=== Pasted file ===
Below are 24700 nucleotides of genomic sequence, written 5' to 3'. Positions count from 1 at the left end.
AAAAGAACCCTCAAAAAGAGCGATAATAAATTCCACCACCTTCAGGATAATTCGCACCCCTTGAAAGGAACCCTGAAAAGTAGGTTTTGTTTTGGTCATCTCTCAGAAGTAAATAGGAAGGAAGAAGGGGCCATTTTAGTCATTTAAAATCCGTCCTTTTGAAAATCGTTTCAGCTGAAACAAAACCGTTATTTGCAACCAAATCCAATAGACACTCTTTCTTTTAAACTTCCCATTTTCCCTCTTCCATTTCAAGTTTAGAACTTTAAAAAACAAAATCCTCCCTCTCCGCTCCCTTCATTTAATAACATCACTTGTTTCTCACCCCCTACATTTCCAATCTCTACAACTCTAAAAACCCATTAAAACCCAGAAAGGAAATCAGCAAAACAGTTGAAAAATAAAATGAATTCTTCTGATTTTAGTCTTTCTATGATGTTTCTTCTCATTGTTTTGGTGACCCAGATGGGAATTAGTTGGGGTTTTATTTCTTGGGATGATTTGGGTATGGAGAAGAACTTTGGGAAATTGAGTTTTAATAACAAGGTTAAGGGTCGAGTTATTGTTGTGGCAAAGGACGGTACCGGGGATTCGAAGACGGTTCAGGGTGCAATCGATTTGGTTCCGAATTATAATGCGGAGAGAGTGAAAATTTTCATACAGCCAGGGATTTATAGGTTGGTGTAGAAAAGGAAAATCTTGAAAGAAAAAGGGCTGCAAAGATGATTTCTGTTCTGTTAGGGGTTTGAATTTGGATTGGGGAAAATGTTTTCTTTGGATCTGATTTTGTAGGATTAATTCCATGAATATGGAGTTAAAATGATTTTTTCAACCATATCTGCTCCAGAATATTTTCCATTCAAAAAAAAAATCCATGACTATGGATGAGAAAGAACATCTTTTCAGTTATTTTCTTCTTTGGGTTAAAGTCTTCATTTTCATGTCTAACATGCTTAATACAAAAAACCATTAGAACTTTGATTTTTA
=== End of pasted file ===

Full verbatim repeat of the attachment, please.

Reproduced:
Below are 24700 nucleotides of genomic sequence, written 5' to 3'. Positions count from 1 at the left end.
AAAAGAACCCTCAAAAAGAGCGATAATAAATTCCACCACCTTCAGGATAATTCGCACCCCTTGAAAGGAACCCTGAAAAGTAGGTTTTGTTTTGGTCATCTCTCAGAAGTAAATAGGAAGGAAGAAGGGGCCATTTTAGTCATTTAAAATCCGTCCTTTTGAAAATCGTTTCAGCTGAAACAAAACCGTTATTTGCAACCAAATCCAATAGACACTCTTTCTTTTAAACTTCCCATTTTCCCTCTTCCATTTCAAGTTTAGAACTTTAAAAAACAAAATCCTCCCTCTCCGCTCCCTTCATTTAATAACATCACTTGTTTCTCACCCCCTACATTTCCAATCTCTACAACTCTAAAAACCCATTAAAACCCAGAAAGGAAATCAGCAAAACAGTTGAAAAATAAAATGAATTCTTCTGATTTTAGTCTTTCTATGATGTTTCTTCTCATTGTTTTGGTGACCCAGATGGGAATTAGTTGGGGTTTTATTTCTTGGGATGATTTGGGTATGGAGAAGAACTTTGGGAAATTGAGTTTTAATAACAAGGTTAAGGGTCGAGTTATTGTTGTGGCAAAGGACGGTACCGGGGATTCGAAGACGGTTCAGGGTGCAATCGATTTGGTTCCGAATTATAATGCGGAGAGAGTGAAAATTTTCATACAGCCAGGGATTTATAGGTTGGTGTAGAAAAGGAAAATCTTGAAAGAAAAAGGGCTGCAAAGATGATTTCTGTTCTGTTAGGGGTTTGAATTTGGATTGGGGAAAATGTTTTCTTTGGATCTGATTTTGTAGGATTAATTCCATGAATATGGAGTTAAAATGATTTTTTCAACCATATCTGCTCCAGAATATTTTCCATTCAAAAAAAAAATCCATGACTATGGATGAGAAAGAACATCTTTTCAGTTATTTTCTTCTTTGGGTTAAAGTCTTCATTTTCATGTCTAACATGCTTAATACAAAAAACCATTAGAACTTTGATTTTTA